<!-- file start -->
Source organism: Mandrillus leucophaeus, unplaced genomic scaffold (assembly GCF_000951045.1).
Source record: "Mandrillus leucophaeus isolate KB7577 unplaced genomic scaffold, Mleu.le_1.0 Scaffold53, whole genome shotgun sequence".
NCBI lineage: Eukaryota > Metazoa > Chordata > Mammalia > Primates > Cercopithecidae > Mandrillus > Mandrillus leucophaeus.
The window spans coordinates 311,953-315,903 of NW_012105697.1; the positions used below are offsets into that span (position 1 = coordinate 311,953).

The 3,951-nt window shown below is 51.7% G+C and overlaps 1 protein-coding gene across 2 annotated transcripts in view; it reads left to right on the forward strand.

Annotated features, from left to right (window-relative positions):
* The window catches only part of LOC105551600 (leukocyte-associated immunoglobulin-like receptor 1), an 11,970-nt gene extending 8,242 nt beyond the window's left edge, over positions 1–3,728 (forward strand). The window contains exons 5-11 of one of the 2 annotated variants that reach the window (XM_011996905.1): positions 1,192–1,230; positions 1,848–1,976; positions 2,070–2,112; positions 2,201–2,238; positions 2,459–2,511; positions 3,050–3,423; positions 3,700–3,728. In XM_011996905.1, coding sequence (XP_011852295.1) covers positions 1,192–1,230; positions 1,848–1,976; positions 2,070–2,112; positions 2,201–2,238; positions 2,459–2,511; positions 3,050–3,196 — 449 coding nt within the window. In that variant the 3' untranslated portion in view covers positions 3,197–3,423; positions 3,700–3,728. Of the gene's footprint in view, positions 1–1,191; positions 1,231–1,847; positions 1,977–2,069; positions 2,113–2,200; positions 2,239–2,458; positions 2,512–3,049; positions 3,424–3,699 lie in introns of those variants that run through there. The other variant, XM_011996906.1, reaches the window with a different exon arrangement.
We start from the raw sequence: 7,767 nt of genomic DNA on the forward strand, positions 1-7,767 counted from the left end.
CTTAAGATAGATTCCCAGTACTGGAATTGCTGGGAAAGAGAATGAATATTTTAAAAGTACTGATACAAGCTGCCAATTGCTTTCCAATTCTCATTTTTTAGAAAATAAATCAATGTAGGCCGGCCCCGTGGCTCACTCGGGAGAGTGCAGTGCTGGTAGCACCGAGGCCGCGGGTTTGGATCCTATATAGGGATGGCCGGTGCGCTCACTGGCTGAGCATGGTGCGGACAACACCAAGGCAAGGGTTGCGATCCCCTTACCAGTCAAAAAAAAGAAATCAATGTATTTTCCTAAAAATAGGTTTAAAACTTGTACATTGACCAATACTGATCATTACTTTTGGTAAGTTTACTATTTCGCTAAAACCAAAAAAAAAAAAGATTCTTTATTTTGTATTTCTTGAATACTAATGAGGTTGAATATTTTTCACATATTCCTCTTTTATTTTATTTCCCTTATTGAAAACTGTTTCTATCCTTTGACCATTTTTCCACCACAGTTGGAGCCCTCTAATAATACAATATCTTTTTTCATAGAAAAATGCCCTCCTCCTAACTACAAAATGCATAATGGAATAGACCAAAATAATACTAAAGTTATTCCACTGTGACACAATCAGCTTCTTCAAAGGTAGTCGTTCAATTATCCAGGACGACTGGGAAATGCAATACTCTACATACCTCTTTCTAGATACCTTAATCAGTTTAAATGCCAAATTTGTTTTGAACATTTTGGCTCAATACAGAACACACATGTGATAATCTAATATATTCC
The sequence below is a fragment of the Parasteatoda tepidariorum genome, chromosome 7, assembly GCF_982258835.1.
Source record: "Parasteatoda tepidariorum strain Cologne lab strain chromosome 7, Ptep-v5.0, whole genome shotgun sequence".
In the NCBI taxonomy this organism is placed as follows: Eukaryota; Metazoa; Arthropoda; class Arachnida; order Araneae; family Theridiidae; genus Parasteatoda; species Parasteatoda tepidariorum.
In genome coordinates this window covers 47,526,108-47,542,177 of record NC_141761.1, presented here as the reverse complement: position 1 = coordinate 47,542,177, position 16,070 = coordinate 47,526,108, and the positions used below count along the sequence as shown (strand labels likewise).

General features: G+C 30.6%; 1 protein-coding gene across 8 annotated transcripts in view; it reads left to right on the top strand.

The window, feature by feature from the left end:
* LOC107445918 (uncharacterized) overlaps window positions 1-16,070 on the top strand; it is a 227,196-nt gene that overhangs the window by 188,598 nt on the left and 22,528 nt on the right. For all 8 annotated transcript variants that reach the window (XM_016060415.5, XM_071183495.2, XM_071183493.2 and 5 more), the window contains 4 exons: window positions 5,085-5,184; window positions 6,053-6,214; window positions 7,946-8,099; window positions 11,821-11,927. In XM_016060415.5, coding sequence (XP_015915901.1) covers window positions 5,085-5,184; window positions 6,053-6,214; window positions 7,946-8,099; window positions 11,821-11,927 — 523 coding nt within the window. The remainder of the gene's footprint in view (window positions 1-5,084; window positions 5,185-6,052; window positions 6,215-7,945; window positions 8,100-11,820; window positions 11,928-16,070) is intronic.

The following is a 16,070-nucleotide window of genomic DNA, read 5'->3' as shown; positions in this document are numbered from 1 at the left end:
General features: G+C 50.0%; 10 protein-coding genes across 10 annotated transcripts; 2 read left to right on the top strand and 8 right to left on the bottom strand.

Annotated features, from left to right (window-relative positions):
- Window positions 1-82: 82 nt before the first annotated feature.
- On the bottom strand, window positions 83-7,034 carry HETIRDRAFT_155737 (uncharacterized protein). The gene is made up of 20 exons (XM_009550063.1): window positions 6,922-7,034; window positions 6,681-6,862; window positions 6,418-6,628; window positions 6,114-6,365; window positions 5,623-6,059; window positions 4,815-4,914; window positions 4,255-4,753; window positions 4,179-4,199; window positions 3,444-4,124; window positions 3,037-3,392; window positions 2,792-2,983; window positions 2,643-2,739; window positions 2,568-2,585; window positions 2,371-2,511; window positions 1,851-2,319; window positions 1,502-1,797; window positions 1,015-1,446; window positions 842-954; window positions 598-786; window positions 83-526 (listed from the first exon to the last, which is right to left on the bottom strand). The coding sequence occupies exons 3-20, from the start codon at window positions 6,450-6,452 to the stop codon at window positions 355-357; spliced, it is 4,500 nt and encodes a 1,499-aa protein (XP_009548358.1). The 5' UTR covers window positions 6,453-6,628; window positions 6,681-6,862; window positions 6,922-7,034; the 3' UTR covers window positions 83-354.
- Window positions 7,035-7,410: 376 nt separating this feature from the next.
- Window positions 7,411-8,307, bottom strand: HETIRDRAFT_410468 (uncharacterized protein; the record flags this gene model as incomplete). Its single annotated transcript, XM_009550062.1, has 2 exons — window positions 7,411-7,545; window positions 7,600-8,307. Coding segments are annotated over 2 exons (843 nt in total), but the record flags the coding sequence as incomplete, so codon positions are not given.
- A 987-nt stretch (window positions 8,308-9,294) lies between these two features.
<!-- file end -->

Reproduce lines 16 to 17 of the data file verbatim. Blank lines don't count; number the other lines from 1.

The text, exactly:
* LOC107445918 (uncharacterized) overlaps window positions 1-16,070 on the top strand; it is a 227,196-nt gene that overhangs the window by 188,598 nt on the left and 22,528 nt on the right. For all 8 annotated transcript variants that reach the window (XM_016060415.5, XM_071183495.2, XM_071183493.2 and 5 more), the window contains 4 exons: window positions 5,085-5,184; window positions 6,053-6,214; window positions 7,946-8,099; window positions 11,821-11,927. In XM_016060415.5, coding sequence (XP_015915901.1) covers window positions 5,085-5,184; window positions 6,053-6,214; window positions 7,946-8,099; window positions 11,821-11,927 — 523 coding nt within the window. The remainder of the gene's footprint in view (window positions 1-5,084; window positions 5,185-6,052; window positions 6,215-7,945; window positions 8,100-11,820; window positions 11,928-16,070) is intronic.

The following is a 16,070-nucleotide window of genomic DNA, read 5'->3' as shown; positions in this document are numbered from 1 at the left end: